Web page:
It is important to note that the report provided by the Dutch joint investigation team identified that the missile system that was used in bringing down the aircraft belonged to the 53rd Anti-Aircraft Missile brigade which is based in Kursk, Russia. This allegation has been denied by the Russian Federation, which stated that the accusations were intended on discrediting them in the eyes of the entire international community. However, if the allegations were to be proven, it would mean that Russia, as a state, could be held responsible. This responsibility would arise in the event that it can be satisfied that the missiles were in Ukrainian territory owing to their affirmative act, omission or negligence.

Individual Liability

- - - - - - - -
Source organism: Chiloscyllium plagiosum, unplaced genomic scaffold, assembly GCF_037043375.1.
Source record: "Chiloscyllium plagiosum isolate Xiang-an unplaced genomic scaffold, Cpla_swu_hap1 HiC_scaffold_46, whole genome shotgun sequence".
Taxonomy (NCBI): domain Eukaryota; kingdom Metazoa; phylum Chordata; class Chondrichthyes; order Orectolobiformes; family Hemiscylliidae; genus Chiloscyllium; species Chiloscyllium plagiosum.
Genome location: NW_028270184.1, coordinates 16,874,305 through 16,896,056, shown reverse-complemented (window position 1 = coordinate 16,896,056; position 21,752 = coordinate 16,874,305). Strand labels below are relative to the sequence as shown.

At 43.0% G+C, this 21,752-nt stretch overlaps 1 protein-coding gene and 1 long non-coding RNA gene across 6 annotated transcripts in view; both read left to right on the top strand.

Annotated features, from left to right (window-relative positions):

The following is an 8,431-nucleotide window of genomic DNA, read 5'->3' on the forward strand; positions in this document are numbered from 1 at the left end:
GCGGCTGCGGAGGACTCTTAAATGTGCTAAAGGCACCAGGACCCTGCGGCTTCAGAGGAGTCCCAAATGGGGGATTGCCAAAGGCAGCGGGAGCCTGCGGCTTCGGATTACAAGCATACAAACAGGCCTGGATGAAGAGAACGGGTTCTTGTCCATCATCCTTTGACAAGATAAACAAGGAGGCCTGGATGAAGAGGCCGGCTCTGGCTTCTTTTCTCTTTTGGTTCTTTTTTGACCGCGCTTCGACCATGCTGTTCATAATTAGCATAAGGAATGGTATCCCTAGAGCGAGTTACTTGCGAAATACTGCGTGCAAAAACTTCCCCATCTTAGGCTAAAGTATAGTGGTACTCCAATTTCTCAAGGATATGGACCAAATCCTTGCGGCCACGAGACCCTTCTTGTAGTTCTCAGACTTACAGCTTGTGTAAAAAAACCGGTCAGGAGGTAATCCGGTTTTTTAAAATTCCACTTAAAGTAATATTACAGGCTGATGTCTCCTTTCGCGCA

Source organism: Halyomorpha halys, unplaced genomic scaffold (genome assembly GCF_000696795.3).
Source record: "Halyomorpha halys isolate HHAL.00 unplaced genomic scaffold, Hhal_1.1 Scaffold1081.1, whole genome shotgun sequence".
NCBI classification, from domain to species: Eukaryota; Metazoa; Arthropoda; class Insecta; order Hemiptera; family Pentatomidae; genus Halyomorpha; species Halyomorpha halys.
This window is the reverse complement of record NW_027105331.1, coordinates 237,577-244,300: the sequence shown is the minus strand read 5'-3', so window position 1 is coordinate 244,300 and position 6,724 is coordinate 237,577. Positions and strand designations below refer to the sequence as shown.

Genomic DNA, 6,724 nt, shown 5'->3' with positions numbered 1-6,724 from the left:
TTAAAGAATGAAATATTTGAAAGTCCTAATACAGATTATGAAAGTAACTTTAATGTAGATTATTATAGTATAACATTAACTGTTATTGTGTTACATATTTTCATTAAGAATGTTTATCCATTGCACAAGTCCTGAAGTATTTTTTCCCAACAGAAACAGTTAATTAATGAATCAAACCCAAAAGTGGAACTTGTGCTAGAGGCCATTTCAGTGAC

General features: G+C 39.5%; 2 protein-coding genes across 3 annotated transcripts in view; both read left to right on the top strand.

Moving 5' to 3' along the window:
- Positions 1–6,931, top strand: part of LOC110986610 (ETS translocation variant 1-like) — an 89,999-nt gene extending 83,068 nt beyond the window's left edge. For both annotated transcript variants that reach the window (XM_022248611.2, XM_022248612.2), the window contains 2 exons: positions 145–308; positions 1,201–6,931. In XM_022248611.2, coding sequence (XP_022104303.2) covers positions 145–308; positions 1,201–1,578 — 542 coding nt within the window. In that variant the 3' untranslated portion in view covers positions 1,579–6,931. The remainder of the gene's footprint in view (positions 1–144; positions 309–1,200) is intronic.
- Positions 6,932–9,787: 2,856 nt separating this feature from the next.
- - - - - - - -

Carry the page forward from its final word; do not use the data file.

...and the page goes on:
Owing to the nature of crimes prohibited under International Statutes, individuals charged with crimes under International Law are often charged as a group or corporation of a large number of people. However, this does not negate the necessity of analysing the individual criminal liabilities of every individual, since individuals work together in performing the acts prohibited under international law. Article 25 of the International Criminal Court Rome Statute provides that the court “shall have jurisdiction over natural persons.” This is to say; the ICC is not limited to body corporates engaging in criminal acts. Further, the article emphasises that individuals who commit crime, whether as part of a group or at his own accord, shall be liable for the act individually. It is noteworthy that individual liability does not affect the responsibilities of different states, as discussed above. The legality principle of criminal law that is nullum crimen sine lege and nullum poene sine lege are also applicable under International Criminal Law. The Rome Statute provides for the class of crimes within its jurisdiction, under article 7. As is the case under local law, the prosecution must establish mens rea (guilty mind) and actus reus (guilty act) to hold an individual accountable for a crime under international law.